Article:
I started at my present employer, Asynchrony Solutions, Inc., in 2004, where I have also been a member of SOA projects. On the first I was the team leader on a project to deliver a system that could both push documents near to point-of-use around the world, and to pull data from disparate systems and deliver it around the world. That is, a federated system. This system employed Model 2 servlets hosted under Tomcat and JMS to meet the demanding performance requirements on networks that are often slow or unreliable. The JMS provider in this case was originally ActiveMQ, but we replaced it with JORAM when ActiveMQ was found to have difficulty reconnecting after network failures.

The next was to demonstrate to a client in the healthcare industry how SOA might work for them. We delivered a pilot application that allowed clients to view their prescriptions, appointments, doctors and other information using a web browser. It allowed healthcare providers to review patient information using a browser on workstations, iPods, and Blackberries. This application demonstrated the capabilities of both SOAP-based and RESTful services, and both Java and Ruby clients.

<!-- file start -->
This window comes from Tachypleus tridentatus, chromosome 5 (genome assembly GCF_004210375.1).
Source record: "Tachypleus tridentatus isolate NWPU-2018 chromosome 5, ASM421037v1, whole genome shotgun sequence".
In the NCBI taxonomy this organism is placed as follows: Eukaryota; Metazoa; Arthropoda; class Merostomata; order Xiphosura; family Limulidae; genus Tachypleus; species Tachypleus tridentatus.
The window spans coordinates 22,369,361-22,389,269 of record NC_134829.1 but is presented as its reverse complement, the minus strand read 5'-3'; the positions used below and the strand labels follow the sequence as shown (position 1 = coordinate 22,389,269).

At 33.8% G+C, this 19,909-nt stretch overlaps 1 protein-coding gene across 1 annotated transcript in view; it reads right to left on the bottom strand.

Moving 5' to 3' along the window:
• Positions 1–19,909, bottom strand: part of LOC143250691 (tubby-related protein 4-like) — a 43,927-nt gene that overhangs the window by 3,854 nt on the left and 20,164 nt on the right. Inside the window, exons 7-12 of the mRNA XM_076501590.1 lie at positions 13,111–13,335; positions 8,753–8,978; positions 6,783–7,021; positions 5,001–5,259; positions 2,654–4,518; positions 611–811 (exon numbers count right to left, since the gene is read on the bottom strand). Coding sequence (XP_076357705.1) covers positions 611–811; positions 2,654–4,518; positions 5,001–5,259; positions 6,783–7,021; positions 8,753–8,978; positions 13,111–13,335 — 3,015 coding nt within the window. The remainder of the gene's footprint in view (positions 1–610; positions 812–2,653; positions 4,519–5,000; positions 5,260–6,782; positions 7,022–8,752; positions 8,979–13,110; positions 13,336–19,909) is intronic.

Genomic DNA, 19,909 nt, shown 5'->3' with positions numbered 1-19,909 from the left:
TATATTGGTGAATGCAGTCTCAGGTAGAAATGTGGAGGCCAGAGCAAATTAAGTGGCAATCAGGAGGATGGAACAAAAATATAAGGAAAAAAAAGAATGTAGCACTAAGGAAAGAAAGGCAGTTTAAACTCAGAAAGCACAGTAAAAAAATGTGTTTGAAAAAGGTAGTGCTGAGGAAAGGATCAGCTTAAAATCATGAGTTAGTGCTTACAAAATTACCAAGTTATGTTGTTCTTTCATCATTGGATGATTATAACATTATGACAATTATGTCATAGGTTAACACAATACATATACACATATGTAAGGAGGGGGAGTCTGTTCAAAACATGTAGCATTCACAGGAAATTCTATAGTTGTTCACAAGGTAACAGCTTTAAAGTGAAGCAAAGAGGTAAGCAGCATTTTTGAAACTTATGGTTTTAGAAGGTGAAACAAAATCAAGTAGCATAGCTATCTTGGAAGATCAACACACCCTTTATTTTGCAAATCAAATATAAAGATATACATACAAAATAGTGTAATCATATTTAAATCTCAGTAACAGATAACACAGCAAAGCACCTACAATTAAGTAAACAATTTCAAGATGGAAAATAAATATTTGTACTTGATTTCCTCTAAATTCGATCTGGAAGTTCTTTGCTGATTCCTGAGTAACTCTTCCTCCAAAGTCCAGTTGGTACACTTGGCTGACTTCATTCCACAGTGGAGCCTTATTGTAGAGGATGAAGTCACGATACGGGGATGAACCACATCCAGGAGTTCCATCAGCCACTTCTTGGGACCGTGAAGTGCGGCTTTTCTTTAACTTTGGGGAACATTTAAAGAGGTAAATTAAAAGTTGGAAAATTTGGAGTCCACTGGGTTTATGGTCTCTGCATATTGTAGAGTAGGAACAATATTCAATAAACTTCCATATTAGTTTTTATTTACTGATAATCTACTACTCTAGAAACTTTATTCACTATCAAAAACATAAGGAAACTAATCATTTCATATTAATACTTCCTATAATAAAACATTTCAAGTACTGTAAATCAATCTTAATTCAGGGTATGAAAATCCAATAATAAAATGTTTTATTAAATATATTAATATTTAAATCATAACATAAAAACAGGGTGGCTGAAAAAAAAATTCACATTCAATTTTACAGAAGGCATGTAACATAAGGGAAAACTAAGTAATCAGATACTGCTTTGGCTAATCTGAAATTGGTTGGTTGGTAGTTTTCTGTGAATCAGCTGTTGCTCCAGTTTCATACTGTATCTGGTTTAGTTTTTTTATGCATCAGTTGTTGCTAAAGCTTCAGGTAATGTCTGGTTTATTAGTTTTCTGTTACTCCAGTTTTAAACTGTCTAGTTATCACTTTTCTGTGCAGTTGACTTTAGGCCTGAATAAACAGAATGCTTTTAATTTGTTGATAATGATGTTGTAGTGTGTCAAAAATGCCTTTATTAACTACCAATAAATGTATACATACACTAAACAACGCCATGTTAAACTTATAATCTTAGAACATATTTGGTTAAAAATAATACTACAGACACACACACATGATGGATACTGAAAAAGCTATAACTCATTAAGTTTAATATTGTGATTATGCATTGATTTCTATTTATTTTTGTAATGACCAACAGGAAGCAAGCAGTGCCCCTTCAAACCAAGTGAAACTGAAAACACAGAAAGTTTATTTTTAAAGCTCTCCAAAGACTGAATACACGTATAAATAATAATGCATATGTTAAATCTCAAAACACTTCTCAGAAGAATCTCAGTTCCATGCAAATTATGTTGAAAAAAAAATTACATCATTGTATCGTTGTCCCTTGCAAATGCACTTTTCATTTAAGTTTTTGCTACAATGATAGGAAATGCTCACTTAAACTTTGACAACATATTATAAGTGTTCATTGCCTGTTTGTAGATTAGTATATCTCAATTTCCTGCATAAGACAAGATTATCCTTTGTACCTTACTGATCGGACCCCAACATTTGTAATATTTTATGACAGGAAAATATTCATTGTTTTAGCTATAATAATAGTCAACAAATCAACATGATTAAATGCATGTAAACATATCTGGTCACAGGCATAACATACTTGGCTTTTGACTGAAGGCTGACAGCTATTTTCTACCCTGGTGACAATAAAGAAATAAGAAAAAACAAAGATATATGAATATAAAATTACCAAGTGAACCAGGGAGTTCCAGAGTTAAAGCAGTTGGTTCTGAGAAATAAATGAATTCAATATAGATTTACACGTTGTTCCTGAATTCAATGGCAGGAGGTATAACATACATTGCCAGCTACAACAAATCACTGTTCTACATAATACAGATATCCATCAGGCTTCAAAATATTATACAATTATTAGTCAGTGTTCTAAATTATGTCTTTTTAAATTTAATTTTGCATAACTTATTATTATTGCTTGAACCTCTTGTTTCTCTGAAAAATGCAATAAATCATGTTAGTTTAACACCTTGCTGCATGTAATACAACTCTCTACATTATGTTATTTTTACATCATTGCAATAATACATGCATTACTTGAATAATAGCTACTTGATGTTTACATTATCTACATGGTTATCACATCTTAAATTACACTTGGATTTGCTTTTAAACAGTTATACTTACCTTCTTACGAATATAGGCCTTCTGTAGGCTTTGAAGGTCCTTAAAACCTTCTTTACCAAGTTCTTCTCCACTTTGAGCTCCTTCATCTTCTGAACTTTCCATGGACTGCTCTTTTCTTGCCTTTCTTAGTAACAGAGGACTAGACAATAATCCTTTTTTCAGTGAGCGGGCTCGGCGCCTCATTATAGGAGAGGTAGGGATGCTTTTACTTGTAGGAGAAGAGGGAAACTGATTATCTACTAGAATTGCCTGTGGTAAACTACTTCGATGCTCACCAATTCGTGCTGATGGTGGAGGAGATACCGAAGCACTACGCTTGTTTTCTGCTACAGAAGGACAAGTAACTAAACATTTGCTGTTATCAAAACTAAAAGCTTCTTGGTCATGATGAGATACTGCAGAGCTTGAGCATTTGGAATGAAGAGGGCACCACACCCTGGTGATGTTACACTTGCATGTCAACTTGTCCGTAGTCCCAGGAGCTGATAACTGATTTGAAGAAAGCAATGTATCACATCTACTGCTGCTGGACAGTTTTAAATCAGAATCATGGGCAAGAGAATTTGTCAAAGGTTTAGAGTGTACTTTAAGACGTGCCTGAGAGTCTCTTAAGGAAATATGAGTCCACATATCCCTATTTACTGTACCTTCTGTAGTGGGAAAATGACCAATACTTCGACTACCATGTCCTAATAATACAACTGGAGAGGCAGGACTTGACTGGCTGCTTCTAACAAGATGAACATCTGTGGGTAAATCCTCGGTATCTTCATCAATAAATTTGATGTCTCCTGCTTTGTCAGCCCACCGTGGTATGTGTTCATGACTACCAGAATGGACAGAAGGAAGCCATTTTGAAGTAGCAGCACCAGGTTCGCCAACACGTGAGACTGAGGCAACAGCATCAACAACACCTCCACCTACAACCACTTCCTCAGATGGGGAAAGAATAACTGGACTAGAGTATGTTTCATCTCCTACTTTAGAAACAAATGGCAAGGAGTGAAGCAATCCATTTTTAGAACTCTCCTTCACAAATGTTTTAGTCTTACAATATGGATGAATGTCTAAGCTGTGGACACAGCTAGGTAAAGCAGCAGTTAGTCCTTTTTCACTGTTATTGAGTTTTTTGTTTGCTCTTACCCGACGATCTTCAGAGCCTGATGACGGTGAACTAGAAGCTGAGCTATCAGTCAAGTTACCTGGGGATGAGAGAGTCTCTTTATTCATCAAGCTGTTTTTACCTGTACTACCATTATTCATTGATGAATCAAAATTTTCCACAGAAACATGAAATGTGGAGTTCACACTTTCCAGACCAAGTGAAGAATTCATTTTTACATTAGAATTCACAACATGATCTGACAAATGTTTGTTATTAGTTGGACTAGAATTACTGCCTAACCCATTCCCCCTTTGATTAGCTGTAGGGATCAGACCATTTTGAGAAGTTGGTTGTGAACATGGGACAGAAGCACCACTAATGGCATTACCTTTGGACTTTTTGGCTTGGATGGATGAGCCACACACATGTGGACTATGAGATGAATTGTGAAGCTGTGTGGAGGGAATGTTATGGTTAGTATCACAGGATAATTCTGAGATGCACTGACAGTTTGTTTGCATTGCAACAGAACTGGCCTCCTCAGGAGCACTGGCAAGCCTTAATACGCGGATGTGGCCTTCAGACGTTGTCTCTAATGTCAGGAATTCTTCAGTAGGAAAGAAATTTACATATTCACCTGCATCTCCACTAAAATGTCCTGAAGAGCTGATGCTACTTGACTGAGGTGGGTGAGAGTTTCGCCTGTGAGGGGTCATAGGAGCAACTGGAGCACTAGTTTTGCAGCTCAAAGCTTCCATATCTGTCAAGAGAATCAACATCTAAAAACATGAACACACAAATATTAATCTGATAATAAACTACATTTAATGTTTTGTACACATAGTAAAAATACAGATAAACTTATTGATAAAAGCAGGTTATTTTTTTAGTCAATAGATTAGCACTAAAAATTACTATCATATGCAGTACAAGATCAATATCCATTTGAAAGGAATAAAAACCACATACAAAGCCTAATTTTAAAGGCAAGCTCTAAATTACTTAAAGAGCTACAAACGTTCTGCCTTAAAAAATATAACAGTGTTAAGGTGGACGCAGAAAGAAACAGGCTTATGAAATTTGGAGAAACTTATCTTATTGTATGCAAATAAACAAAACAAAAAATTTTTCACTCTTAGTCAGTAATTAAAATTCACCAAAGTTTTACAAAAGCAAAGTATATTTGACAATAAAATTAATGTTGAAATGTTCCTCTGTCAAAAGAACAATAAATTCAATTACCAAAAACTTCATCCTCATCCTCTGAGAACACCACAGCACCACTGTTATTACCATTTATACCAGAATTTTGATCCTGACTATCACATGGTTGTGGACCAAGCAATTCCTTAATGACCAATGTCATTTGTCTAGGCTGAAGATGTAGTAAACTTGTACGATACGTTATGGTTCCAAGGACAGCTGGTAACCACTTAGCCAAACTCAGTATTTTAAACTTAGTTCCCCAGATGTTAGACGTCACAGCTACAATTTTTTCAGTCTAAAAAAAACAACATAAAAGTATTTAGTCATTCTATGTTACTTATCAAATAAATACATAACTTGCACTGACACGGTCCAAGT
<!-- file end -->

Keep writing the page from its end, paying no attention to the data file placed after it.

The next project made available an opensource SOA stack for the Army that developers could use to implement SOA solutions, then deploy them within a production-level environment using primarily commercial implementations of SOA stack components, such as WebLogic and Systinet. The developers' stack included a service compliance tool that would alert them to possible governance violations before deployment, and a stack compliance tool that would allow them to replace components of the SOA stack and verify that they delivered the same functionality.